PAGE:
We all know we should have a strong password to prevent hackers from attaining sensitive information; however, a study from NordPass found that only 33% of users changed the default passwords on their IoT devices, leaving the rest susceptible to attack.
Hacking is big business and unfortunately, hackers are looking to access your information through your password. A company falls victim to ransomware every 11 seconds, and each year more than a billion accounts are hacked.
Your best defense is uncrackable – and unhackable passwords. But how do these criminals hack your password? Here are some ways in which they gain access:
There are several ways to crack your password. The easiest one is to buy your password from the dark web. There’s a lot of money in buying and selling login credentials on the black market. This means, if you’ve used the same password for a while, chances are it’s been compromised.
If your password is not on the dark web, hackers can try this brute force attack to guess your password. The attacker will guess every combination possible until they hit yours. They do this through automated software that allows combinations to be tried as quickly as possible. Some software lets a hacker guess billions of combinations per second. Generally, the rule is anything under 12 characters is easier to hack and, therefore, more vulnerable. As you’ve probably heard, the longer your password, the better.
With this type of attack, the hacker attempts to guess your password through a prearranged list of words such as you’d find in a dictionary. This generally works if your password is a common word. Unfortunately, only uncommon words or phrases generally escape this type of attack.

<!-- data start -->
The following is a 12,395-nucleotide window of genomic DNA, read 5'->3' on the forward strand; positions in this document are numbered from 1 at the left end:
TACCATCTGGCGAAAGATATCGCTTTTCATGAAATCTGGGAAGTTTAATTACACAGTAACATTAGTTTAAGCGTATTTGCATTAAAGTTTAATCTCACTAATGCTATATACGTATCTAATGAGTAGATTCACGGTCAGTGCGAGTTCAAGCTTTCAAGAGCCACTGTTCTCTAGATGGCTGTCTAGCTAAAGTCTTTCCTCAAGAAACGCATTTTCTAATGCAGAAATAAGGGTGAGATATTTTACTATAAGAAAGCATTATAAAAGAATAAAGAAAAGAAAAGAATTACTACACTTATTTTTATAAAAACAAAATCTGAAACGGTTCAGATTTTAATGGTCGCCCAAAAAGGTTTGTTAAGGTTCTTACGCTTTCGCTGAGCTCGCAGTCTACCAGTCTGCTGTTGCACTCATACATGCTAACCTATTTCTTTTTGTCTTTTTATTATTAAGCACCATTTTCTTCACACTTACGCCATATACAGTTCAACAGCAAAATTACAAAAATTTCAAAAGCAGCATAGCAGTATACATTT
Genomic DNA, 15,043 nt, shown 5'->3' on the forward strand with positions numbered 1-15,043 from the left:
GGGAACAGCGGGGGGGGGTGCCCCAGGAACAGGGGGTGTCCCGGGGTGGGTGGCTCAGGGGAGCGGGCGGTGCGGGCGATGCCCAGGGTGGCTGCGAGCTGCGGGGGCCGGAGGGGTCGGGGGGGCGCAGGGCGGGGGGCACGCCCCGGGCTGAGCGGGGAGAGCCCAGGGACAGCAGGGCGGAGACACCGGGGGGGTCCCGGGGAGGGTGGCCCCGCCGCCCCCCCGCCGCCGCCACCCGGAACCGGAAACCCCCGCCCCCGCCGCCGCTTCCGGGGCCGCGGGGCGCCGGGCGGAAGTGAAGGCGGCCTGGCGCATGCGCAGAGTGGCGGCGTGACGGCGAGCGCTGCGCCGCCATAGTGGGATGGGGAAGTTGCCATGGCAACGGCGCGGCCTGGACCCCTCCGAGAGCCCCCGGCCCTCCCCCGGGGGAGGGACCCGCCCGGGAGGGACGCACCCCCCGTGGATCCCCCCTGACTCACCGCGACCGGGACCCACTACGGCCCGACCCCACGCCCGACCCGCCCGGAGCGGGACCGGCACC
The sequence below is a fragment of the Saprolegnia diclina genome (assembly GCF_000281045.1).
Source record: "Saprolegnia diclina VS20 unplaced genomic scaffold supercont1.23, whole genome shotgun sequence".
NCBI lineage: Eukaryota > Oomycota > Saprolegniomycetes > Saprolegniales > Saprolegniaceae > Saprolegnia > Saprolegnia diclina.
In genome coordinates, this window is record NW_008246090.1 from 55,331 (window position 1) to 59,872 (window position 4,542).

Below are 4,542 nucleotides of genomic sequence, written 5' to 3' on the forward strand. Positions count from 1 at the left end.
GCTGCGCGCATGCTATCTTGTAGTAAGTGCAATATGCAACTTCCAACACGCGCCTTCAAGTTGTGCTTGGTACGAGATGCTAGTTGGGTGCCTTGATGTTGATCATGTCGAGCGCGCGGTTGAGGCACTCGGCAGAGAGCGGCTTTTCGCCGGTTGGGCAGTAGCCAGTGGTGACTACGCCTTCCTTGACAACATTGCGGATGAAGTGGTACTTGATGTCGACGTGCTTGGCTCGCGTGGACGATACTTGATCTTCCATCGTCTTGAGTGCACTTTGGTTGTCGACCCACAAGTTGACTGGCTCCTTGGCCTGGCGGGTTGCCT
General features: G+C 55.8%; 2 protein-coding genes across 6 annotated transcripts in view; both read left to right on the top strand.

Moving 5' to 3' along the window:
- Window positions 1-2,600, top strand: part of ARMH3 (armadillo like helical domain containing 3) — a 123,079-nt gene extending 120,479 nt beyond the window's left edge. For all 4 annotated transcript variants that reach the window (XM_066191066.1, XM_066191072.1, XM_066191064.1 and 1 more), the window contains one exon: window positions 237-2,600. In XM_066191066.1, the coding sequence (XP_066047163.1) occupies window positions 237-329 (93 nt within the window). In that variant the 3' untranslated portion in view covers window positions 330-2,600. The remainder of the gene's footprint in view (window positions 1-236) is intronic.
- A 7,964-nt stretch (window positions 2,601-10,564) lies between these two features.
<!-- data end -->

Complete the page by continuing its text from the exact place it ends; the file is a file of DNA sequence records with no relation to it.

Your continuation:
Phishing is one of the most common hacker tactics. Like other phishing tactics, the hacker tries to trick users into giving over or revealing personal information here. For example, a phishing email may tell you something is wrong with your credit card and then redirect you to a new website, prompting you to enter your information. The same can happen with passwords. For example, a phishing email may say you need to reset a password. Then individuals reenter their information on a phony website.
So how can you prevent your password from being hacked? First, make sure your password uses the following characteristics or use a password manager and randomize your passwords.
These steps will greatly reduce your ability to be hacked. Remember, it’s also a good idea to change your password often. If you or your company is handling especially sensitive data, you may want to take even further precautions. For only $3 per month per user, CHIPS can provide a secure password vault that will make the process of creating and using complex passwords easy to use and manage.
For more information on how to secure your network and company assets, visit our website for more information: https://www.prevent-ransomware.com